3. Have a plan. Structure in your life will save you time, stress and mental energy.  Keep one calendar for business and family commitments to avoid double-booking. Set up a schedule for chores, homework, family activities, playtime, etc.
  4. Take advantage of work perks. Companies offer a variety of perks such as wellness benefits, company discounts on entertainment venues, etc.  Talk to your HR department and see what is available to help save money on monthly expenses and fun family outings.
  5. Make the most of your family time. When you’re home, it’s all about them.  Wait until after the children go to bed before checking email or finishing up that presentation.
  6. Schedule some “me time.” Working moms need to take care of themselves too.  Put actual time on the calendar for an hour or more of doing something you enjoy such as going to the gym, taking a walk, reading, etc.

Working moms (or dads) — any tips to add that have helped your family get things back in order?

Amy K. McDonnell

About Amy K. McDonnell

Originally hailing from Ohio, Amy is the editorial manager on the content services team and has been with both CareerBuilder and the city of Chicago for nearly a decade. She writes on a range of recruitment topics on The Hiring Site, striving to bring a dose of clarity and humor to sometimes complicated issues around employee attraction, engagement and retention. When she's not working, Amy spends as much time as possible reading, pretending to be a chef, writing short stories, eating Nutella out of the jar, waiting for CTA buses and trains, going to see her favorite bands live, and spending time with people who inspire and challenge her.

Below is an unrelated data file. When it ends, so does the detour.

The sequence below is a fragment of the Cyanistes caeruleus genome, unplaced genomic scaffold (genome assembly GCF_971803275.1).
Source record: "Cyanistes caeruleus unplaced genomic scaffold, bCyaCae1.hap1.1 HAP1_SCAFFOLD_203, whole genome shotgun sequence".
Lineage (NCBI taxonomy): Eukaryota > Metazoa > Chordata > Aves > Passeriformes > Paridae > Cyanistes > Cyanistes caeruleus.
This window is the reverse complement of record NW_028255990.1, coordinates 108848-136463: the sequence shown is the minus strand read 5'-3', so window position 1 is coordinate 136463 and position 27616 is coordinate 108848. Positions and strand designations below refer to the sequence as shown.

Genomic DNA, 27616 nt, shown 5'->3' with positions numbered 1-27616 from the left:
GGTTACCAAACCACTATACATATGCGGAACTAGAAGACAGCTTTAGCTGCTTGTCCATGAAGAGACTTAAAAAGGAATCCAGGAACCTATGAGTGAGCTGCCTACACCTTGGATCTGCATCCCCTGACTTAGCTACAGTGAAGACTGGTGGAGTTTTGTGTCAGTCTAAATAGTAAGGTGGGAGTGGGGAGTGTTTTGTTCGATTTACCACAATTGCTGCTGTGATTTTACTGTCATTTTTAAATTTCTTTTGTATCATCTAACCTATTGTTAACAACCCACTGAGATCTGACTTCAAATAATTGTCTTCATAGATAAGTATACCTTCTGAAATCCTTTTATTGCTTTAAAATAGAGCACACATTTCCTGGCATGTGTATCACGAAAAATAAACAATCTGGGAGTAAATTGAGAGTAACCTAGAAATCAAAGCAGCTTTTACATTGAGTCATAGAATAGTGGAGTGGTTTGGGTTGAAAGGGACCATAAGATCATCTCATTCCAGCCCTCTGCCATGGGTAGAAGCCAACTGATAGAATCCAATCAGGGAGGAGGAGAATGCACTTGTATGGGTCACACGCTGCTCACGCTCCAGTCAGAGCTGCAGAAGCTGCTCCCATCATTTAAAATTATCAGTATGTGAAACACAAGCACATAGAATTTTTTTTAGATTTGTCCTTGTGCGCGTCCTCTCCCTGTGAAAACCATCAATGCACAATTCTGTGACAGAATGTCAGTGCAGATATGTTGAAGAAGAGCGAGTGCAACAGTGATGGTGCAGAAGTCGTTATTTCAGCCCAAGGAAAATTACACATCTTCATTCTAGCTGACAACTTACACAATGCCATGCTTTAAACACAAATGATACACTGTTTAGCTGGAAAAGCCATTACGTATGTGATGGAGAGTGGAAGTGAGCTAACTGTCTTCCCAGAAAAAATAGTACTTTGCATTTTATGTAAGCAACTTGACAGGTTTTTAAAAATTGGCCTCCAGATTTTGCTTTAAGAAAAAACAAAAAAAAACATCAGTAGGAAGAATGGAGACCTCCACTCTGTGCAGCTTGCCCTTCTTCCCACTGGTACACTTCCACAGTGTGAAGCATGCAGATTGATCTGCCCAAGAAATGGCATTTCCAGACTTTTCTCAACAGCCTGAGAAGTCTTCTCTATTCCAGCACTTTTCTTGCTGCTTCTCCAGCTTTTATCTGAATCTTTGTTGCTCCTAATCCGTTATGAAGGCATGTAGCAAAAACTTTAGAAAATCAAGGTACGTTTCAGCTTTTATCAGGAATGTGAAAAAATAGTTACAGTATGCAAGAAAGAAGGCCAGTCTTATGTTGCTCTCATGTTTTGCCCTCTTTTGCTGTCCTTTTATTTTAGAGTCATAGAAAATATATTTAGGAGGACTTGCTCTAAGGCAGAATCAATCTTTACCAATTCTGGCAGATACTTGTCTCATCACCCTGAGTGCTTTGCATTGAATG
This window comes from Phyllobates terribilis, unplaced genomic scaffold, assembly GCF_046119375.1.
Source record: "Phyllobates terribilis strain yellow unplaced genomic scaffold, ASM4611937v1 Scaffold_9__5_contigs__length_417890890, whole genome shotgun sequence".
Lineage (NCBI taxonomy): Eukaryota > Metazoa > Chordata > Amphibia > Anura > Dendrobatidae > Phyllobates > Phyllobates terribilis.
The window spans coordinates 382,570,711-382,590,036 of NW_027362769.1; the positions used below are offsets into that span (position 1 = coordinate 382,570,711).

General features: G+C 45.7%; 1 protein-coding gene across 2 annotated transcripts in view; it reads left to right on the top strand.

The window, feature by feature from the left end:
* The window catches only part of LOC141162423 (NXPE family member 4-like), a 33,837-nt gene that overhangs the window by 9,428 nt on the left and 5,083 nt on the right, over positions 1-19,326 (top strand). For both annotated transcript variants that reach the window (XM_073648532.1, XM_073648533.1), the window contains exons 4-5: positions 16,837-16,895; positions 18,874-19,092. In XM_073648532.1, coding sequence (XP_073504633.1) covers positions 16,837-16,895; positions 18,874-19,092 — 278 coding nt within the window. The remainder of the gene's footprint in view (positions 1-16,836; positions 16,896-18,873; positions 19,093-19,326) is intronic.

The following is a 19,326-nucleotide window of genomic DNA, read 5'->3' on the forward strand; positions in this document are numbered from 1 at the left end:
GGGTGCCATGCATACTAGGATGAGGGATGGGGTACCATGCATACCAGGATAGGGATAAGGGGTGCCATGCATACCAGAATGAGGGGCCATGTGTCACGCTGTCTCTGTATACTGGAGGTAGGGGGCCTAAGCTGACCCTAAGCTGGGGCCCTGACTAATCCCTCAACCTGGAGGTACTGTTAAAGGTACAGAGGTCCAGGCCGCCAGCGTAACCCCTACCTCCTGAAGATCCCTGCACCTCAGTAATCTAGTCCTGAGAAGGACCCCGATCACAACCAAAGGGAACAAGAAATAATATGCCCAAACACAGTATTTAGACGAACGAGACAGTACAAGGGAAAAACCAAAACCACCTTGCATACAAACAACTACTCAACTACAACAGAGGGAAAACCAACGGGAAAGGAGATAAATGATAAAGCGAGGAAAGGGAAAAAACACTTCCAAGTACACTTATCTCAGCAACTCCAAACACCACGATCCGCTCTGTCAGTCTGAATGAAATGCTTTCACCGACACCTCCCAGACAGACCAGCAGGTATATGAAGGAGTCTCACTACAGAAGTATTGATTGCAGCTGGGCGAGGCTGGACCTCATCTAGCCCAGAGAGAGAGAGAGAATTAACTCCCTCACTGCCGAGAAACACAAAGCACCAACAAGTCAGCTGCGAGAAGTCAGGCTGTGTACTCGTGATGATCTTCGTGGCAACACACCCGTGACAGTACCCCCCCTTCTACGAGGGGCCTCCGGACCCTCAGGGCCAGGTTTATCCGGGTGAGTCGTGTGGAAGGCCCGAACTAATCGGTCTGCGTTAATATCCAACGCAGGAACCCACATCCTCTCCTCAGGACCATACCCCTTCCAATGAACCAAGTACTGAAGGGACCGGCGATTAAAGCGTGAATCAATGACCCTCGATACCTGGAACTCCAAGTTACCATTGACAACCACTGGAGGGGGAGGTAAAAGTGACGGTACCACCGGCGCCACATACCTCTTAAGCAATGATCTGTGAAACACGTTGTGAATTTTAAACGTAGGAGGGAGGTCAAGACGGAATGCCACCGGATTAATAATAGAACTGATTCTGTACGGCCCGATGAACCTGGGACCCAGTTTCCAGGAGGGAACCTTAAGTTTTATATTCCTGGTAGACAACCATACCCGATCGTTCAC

2 comments
Mark
Mark

“What we’re seeing from these moms is a great deal of resourcefulness and resilience as they provide for their families.  While they may not be able to spend as much time with their children as they would like, working moms are making the most of the time they do have and getting creative in work arrangements.”
+1

Mark
Mark

“What we’re seeing from these moms is a great deal of resourcefulness and resilience as they provide for their families.  While they may not be able to spend as much time with their children as they would like, working moms are making the most of the time they do have and getting creative in work arrangements.”
+1

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  2. [...] but as Mary Delaney, one of CareerBuilder’s own busy working mothers, has said, there are things you can do to better balance work and family. and now, Jason Ferrara, VP Corporate Marketing at CareerBuilder and a father of two, shares his [...]

  3. [...] but as Mary Delaney, one of CareerBuilder’s own busy working mothers, has said, there are things you can do to better balance work and family. and now, Jason Ferrara, VP Corporate Marketing at CareerBuilder and a father of two, shares his [...]